What is Grief?
Grief occurs when we have experienced some form of loss that may include a person’s health, relationship, pet, job, or loved one. And while we may not be able to describe the roller coaster of emotions we’re feeling, we do know that we are not ourselves.
At times when we feel out of sorts, feelings such as low self-esteem, depression, illness, and confusion often surface. This can manifest into thoughts that our feelings are temporarily out of our control. Because of this, the experience can be difficult to manage. Expressive arts can help open all channels to the grieving body.
Challenges of Grief
Loss can reveal itself many forms, some of which are more destructive than others. It forces us to confront five specific psychological challenges.
1. Overcoming Emotional Pain:
The most immediate challenge we face is that of paralyzing emotional pain. Our challenge is to find ways to simply get through those first difficult hours, days, and weeks.
2. Adjusting to the Changes in Our Daily Life:
Loss and grief can change almost every aspect of our daily lives. In order to recover, we have to come to terms with the changes that were suddenly forced upon us and discover new ways of living.
3. Reformulating Our Personalities:
Substantial loss and grief can have an impact on how we define who we are. We feel as if the person we once were is gone and the person we see in the mirror is a stranger. To recover, we have to rebuild our identities and come to peace with our new lives.
4. Rebuilding Our Relationships:
It’s common for people to react to profound loss by withdrawing into themselves. Unfortunately, disability and sickness often make others uncomfortable, causing them to withdraw from us. To recover, we have to reconnect with those who are in our lives and form new connections that reflect our new reality.
5. Altering Our Belief Systems:
Attempting to make sense of our experiences can overwhelm us with questions and doubts. We have to find ways of making sense of what happened and modifying our belief systems accordingly. To thrive, we must find within ourselves a new purpose to drive our existence.
Art Therapy for Managing Grief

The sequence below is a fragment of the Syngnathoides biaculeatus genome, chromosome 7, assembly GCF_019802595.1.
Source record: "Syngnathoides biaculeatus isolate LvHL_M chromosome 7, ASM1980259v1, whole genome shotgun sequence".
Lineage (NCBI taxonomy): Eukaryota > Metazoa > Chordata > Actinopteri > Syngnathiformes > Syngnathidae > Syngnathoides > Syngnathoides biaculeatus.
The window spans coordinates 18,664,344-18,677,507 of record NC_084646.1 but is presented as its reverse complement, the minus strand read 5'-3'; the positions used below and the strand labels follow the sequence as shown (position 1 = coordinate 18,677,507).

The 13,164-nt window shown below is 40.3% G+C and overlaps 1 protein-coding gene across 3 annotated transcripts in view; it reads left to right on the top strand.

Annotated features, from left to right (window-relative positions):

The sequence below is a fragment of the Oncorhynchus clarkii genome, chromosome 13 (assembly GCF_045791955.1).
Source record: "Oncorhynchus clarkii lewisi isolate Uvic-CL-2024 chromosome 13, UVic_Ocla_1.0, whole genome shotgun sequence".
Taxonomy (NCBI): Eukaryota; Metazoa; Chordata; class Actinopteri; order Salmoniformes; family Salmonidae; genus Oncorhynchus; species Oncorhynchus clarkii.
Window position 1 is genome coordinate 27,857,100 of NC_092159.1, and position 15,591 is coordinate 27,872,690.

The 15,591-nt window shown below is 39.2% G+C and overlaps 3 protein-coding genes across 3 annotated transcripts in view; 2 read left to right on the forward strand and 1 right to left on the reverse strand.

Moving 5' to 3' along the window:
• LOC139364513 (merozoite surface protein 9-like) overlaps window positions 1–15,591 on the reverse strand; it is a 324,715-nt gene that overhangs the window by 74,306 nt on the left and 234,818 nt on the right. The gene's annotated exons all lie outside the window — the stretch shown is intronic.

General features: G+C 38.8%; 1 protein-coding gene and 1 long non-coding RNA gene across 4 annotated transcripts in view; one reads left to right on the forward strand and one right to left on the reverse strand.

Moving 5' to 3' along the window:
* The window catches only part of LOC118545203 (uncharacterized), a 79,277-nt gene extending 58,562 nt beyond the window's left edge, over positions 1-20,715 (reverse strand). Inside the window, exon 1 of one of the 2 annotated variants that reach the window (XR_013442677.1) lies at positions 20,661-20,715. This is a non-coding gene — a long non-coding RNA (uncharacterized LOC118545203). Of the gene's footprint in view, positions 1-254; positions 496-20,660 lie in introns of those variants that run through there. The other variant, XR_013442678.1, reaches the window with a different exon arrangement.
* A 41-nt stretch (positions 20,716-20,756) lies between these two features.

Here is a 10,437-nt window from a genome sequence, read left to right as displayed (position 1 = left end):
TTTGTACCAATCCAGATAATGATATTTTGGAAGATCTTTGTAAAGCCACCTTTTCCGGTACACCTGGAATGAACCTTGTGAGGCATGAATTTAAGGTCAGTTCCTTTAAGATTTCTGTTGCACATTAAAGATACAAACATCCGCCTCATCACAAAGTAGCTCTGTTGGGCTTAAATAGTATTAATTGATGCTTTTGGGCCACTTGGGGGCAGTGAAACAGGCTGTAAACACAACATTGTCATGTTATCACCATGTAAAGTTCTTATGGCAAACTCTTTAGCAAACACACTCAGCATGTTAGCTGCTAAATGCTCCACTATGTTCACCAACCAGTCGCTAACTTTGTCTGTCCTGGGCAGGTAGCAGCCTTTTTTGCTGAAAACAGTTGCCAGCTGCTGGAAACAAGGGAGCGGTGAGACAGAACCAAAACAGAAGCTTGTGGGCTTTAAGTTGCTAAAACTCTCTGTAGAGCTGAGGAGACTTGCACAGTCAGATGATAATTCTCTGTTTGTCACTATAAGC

Art Therapy also provides a valuable outlet for expressing grief, which can be a complicated process. People often don’t just feel the loss of a loved one, but also experience guilt, regret, anger, and shame. These emotions are especially pertinent if the dynamics of the relationship were strained prior to the loss.
Benefits of Art Therapy for Grief
Sensory and Emotional Experiences: Art therapy allows grieving individuals to express and process their emotional and sensory experiences. The process itself is what is most important initially, not the art that is created.
Making Meaning of What Happened: At first glance, the art created during art therapy sessions may appear to be meaningless, but as the art therapist and client explore the artwork together, deeper metaphors and meanings materialize. This can bring hope and meaning back into our lives.
Exploration of One’s Self: Whether grieving the loss of a loved one or of a life once lived, going through the process often brings up questions. When we get into our own creative flow, we can often discover new insights through the emotional experience of creative self-expression.
Remembering and Honoring: Commemorating a moment in time, a person or a memory is very important for those experiencing grief and loss. Art is a great way to honor a person and can help individuals continue to feel the presence of that person in their lives.
The Transformation Process: When someone we love dies, we are changed forever, just as with other life changes. The art created through art therapy can become a vehicle to record the transformation process, by reflecting the changes that occur over time.
There is no established timeline with grief. Through art-making and conversation, individuals are able to process their emotions, find meaning in their experiences, explore existential questions, and honor and remember what once was and transform.
Find out if Art Therapy Can Help You Cope with Grief